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Spokane, Washington  Est. May 19, 1883

Inslee picks Mary Yu for Washington Supreme Court

Yu and Inslee (Jim Camden / The Spokesman-Review)

OLYMPIA – In his first appointment to the state Supreme Court, Gov. Jay Inslee replaced the high court’s most conservative member with its first Asian-American, first Latina and first openly gay member.

Inslee named King County Superior Court Judge Mary Yu to the seat vacated by Justice Jim Johnson, who is stepping down in the middle of his term for health reasons. Yu, 56, will have to run to retain the seat in this year’s election.

Making the announcement Thursday with Johnson and the other eight justices standing behind him, Inslee praised Yu as a judge with great intellect, dedication and compassion and said “her personal story adds a unique perspective that is important as our state’s demographics continue to shift.” 

 Her father emigrated from China at age 7; her mother from Mexico at 2. They met while working at a factory in Chicago. Mary Yu has a bachelor’s degree in religious studies, a master’s in theology and a degree from Notre Dame Law School. She worked for the Archdiocese of Chicago and later the Washington state Conference of Catholic Bishops before joining the King County prosecutor’s office, where she once served as top deputy for County Prosecutor Norm Maleng. She was appointed to the Superior Court by then-Gov. Gary Locke in 2000.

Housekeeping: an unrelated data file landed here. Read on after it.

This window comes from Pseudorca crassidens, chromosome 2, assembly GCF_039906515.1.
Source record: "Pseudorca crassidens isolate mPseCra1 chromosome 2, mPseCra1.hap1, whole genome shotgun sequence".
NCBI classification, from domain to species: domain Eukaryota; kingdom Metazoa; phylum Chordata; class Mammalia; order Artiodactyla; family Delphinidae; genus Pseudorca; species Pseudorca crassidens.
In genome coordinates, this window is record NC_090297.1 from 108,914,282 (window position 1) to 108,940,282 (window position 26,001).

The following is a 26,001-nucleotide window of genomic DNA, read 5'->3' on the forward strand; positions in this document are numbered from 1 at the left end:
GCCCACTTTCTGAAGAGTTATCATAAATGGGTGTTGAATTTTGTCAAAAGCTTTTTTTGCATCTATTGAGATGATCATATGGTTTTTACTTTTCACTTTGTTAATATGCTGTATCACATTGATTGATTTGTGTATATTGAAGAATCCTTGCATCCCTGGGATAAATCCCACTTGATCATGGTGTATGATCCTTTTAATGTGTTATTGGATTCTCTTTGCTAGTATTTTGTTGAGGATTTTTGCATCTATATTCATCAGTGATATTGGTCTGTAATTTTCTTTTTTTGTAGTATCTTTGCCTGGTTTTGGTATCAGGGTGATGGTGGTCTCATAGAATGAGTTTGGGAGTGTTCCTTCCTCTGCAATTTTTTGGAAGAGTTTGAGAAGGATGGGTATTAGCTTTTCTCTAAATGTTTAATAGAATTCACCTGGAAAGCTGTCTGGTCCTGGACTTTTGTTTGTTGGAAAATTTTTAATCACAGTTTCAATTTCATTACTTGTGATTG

After voters approved same-sex marriage in 2012, Yu performed the first gay wedding in King County at 12:01 a.m. on the day the law took effect. 

Johnson is a former assistant attorney general who handled many of the state’s toughest cases, then had a private practice specializing in constitutional law where he was involved in several initiative campaigns. He wrote the initiative that gave the state its current top-two primary and successfully defended it before the U.S. Supreme Court. He won his seat in the 2004 election and was re-elected easily in 2010.

On the state Supreme Court, Johnson was a voice for a strict separation of powers and limited government. He was a dissenting voice on the landmark McCleary case that ordered the Legislature to do more to live up to its constitutional mandate that education of children is the state’s paramount duty.

Asked where she would put herself on the liberal-to-conservative spectrum, Yu replied: “I can’t really say … I’ve never been wedded to a particular view or philosophy.” For a trial judge, she added, philosophy isn’t as important as applying the law to everyday cases. 

She said she believes she and Johnson share more similarities than differences, including a commitment to the rule of law and resolving conflicts.